Video Review: Chef’n Vibe Onion Peeler

Video production has always intimidated me.

I barely passed video production class in college, over-relying on the help of my talented friends. On our final class project, I was assigned to edit the class news production project and goofed up with the timing. I’ve always felt embarrassed about this and avoided video until recently.

I’m proud to say I’m revisiting videos in the form of simple iPhone videos and am having a lot of fun.

In my first edited video, I review the Chef’n Vibe Onion Peeler. My friend Beth of It’s Just Life gave it to me for Christmas as a gag gift. She knows I’m skeptical about expensive, single-use kitchen tools and it was sitting on the clearance shelf at Target. Having never seen this tool, I tested it on an onion following the printed instructions and compared it to peeling an onion with a knife.

This short video is about 2.5 minutes long and with oooo’s like mine, there’s no mistaking me for anything but a Minnesotan.

Jeni Eats Reviews an Onion Peeler Tool from Jeni Flaa on Vimeo.

After posting my video, I found another review of this same tool produced by Sur la Table. Of course, they do sell it for $5.95. . .

Either way, I still think peeling an onion with a knife is most efficient. What do you think?

Food-Related Odds And Ends

Enjoy these food-related odds and ends from my winter break.

Jake’s grandma passed away this weekend so we will head to the Twin Cities for the memorial service next weekend. When we return, winter break will end and classes will resume.

Ole and Lena’s Pizzeria, Westacres Mall, Fargo, ND
A blog reader recommended the original Ole and Lena’s in Rothsay, MN, about a half hour away on I-94 towards Minneapolis. There is a smaller version at the mall’s food court.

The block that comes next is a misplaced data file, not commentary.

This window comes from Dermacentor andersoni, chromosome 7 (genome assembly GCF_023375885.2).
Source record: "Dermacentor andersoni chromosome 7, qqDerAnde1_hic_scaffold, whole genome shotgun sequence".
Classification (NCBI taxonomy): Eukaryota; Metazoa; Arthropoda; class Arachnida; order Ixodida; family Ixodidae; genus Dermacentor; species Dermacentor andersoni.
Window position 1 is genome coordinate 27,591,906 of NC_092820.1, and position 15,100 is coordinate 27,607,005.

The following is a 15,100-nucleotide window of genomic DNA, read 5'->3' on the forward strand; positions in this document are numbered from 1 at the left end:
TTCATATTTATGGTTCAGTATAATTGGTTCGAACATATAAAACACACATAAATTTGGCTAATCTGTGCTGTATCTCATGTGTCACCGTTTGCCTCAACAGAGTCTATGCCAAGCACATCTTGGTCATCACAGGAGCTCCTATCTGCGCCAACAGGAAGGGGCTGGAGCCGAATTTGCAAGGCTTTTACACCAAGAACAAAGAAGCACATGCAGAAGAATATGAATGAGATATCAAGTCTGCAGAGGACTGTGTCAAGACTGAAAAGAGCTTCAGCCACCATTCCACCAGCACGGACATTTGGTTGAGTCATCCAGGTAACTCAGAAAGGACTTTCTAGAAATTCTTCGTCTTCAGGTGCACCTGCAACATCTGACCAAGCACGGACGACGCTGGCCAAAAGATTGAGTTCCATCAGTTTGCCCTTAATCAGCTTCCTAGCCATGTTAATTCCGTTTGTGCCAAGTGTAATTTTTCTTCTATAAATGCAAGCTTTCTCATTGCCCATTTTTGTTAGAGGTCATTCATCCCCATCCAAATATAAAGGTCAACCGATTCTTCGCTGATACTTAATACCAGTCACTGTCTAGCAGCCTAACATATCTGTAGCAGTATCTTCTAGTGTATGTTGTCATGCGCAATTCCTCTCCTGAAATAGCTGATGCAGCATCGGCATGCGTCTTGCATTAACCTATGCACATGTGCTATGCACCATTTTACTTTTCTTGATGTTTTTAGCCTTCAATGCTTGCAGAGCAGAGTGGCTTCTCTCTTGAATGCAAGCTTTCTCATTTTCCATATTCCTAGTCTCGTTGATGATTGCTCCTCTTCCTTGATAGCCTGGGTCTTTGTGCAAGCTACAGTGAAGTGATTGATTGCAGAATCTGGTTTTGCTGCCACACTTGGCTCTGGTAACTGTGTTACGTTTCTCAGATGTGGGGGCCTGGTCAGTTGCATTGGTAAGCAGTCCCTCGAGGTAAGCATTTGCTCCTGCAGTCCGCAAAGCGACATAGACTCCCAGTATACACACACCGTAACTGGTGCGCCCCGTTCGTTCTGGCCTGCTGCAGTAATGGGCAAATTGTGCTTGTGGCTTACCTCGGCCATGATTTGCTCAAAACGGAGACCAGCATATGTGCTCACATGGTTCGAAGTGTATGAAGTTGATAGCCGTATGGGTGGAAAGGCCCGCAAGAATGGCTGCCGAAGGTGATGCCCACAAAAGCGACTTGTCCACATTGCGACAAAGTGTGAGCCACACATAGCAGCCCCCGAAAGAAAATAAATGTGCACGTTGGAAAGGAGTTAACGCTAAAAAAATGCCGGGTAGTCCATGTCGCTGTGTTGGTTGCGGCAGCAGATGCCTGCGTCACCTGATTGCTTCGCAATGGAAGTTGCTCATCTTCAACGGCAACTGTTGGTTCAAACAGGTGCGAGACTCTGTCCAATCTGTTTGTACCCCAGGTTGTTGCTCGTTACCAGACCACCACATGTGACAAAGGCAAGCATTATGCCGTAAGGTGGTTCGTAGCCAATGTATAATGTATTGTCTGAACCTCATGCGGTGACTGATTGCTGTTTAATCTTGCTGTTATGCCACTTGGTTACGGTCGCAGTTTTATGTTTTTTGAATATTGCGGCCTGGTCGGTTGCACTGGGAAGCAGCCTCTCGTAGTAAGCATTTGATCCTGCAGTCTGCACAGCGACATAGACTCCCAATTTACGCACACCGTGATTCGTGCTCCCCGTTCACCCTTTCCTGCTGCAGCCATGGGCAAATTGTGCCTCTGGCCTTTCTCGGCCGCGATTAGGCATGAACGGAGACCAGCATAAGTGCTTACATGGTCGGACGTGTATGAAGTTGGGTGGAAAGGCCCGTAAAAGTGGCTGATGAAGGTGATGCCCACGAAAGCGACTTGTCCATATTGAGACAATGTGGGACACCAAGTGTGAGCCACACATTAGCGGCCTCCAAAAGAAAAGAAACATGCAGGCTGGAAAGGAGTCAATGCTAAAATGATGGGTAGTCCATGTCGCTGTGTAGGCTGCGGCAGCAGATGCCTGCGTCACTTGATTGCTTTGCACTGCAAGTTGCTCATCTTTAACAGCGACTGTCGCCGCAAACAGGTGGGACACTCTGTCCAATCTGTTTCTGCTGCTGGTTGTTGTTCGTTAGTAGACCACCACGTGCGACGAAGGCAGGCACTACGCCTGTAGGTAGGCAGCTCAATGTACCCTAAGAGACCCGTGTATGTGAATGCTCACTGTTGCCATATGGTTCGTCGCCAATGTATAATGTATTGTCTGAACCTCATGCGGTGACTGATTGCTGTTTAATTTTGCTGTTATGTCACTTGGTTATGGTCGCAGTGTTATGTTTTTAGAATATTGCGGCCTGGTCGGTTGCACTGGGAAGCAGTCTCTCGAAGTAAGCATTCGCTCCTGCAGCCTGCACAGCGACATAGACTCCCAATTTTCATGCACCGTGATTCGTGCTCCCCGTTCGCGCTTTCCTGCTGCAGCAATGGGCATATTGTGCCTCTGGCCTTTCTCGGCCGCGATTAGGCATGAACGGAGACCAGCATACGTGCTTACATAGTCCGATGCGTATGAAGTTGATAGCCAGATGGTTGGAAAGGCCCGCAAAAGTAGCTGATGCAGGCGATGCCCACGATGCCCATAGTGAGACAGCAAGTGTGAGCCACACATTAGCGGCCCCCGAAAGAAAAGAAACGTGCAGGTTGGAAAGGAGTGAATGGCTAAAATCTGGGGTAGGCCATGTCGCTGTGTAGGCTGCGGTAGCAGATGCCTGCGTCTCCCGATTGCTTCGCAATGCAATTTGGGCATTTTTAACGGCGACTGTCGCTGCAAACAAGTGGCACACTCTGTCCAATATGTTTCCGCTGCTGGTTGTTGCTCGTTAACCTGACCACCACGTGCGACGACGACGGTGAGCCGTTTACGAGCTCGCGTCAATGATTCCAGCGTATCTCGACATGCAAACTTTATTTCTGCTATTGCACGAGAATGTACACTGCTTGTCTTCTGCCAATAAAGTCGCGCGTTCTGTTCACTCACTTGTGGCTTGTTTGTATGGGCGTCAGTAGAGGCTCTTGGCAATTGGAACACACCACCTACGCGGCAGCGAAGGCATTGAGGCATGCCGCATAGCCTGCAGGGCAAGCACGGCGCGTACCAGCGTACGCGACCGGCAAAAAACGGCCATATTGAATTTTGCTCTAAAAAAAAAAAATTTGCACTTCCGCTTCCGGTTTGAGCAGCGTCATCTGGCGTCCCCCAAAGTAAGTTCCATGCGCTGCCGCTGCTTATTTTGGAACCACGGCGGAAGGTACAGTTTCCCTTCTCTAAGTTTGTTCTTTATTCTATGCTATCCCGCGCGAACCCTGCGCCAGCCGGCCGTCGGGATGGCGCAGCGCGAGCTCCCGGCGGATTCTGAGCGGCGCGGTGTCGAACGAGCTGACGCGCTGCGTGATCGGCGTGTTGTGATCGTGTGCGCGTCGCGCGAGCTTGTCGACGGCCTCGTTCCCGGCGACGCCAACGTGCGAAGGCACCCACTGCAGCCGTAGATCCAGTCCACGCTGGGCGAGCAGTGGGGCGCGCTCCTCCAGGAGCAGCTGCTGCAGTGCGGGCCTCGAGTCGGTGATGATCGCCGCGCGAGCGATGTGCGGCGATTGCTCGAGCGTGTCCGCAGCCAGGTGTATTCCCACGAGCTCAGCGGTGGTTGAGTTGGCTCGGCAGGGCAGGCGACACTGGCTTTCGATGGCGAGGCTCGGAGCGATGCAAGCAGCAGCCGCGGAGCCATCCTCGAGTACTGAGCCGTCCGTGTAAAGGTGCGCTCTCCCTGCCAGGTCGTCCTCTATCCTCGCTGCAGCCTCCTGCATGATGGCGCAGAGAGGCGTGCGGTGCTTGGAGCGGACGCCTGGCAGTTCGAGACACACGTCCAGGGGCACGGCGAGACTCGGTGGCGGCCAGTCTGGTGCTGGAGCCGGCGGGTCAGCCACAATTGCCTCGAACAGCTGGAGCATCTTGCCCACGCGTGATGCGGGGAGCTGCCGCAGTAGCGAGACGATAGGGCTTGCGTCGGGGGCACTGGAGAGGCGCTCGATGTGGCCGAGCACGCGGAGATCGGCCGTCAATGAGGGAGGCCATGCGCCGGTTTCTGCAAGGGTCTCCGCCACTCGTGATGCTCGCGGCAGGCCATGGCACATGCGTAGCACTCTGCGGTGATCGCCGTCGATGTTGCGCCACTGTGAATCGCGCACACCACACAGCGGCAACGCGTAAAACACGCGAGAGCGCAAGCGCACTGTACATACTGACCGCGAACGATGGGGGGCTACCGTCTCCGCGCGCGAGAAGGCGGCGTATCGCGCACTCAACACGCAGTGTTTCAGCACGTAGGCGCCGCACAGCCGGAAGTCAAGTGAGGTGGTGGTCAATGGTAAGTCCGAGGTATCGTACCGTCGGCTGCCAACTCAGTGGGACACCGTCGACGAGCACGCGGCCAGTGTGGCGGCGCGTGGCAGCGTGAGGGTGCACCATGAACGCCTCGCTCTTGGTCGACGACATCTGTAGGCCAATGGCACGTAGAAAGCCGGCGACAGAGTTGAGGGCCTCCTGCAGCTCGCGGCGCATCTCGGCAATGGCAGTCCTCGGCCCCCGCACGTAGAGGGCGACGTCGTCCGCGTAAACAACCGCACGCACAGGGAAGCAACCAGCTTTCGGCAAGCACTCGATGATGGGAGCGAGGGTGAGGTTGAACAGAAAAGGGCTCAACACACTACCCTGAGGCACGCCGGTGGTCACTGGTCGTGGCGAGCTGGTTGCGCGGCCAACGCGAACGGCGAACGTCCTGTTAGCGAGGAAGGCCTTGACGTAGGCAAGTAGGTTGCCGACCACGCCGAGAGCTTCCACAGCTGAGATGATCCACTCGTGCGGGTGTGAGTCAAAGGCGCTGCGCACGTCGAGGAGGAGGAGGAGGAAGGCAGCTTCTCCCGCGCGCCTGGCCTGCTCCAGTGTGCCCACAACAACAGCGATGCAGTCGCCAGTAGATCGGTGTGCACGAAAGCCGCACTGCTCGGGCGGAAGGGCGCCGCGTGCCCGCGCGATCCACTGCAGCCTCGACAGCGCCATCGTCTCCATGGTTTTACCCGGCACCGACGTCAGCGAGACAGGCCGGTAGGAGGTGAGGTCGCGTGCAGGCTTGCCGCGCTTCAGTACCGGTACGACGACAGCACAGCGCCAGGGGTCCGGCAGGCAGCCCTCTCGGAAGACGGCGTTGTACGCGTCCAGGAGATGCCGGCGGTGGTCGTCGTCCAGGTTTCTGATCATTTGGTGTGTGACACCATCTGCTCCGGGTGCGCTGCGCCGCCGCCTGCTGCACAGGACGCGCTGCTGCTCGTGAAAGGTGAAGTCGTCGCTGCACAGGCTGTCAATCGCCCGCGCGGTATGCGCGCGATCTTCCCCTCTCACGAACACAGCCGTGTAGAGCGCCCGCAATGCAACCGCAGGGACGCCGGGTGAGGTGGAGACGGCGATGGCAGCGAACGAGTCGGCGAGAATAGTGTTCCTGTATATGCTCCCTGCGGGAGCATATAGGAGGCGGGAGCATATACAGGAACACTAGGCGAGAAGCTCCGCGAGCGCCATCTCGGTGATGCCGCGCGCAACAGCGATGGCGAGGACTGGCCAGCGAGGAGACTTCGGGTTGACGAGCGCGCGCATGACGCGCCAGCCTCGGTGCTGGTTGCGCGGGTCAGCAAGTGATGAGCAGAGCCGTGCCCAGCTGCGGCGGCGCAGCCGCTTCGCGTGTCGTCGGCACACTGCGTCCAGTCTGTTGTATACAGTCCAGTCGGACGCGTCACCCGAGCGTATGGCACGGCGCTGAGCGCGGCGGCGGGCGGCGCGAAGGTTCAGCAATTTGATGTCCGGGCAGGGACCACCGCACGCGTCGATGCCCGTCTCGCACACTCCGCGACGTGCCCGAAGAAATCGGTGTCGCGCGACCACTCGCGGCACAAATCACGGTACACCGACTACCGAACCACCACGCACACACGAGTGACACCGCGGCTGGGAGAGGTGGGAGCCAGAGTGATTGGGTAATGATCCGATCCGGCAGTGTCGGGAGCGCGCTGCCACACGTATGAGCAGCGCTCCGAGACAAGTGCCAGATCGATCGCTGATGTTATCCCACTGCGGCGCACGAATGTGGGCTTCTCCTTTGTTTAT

I enjoyed a piece of plain, cheese pizza. The crust had nice texture. Firm where it was supposed to be firm, chewy where it mattered, and floppy in all the right places. It also tasted a little sweet.

The slice was large and was topped with high quality cheese. Perfect for when I’m craving Cosetta’s-style pizza.

Citizen Cafe, Minneapolis, MN
During Christmas week, I met a friend for dinner at Citizen. She mentioned Citizen Cafe’s commitment to locally sourcing ingredients.

I arrived a little early and the staff was more than happy to let me pause at a table and sip a glass of wine until she arrived.

Our server brought a complimentary bread basket. The bread was served warm and accompanied by soft, whipped butter and a mysterious, vegetal/nutty spread.

We both ordered the portabella sandwich which was a steal at $9 (add .75 for goat cheese). The mushroom, onion, roasted red pepper, and squash were cooked nicely and the balsamic provided tang. The ciabatta was toasted and tender. Following the large holiday meals I had recently eaten, I ordered the sandwich without goat cheese, which I immediately regretted.

Sandwiches come with fruit, coleslaw or homemade potato chips. I ordered the chips and they were thin, unseasoned waffle crisps.

Overall, the restaurant had a weird vibe. Not unfriendly, but maybe reserved or curious? Our actual server had a warmer demeanor than the woman who seated me.

Nelson Bros., Clearwater Travel Plaza, Clearwater, MN

On our drive back to the Twin Cities, we wanted to grab a non-fast food lunch. A blog reader once recommended the deli sandwiches at the Clearwater Travel Plaza. I stopped for a caramel roll earlier this year and wasn’t impressed because it didn’t taste of butter.